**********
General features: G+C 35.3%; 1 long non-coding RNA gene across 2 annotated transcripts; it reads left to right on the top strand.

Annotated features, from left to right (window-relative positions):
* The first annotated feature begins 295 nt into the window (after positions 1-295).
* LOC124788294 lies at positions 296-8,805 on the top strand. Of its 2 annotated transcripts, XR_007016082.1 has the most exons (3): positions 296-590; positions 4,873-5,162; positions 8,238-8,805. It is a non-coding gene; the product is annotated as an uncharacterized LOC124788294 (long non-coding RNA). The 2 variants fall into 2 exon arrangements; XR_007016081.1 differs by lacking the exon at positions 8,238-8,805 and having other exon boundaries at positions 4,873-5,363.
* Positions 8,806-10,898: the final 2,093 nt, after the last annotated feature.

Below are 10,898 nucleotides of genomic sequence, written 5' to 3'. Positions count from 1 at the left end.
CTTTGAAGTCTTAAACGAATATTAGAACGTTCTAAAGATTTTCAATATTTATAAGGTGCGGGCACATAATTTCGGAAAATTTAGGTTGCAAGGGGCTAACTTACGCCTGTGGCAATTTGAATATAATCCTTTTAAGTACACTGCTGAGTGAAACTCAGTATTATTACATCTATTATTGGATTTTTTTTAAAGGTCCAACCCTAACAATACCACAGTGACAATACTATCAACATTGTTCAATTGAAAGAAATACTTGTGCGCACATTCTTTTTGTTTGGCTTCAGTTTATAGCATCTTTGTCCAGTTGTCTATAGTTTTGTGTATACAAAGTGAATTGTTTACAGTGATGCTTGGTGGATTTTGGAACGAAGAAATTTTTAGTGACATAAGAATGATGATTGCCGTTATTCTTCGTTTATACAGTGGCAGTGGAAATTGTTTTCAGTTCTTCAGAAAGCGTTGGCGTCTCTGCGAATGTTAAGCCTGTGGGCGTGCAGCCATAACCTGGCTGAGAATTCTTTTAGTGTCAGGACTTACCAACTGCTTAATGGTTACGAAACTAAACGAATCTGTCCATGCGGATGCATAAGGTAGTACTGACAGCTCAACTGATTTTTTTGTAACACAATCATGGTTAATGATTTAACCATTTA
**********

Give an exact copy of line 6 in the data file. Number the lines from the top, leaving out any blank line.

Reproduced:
Below are 10,898 nucleotides of genomic sequence, written 5' to 3'. Positions count from 1 at the left end.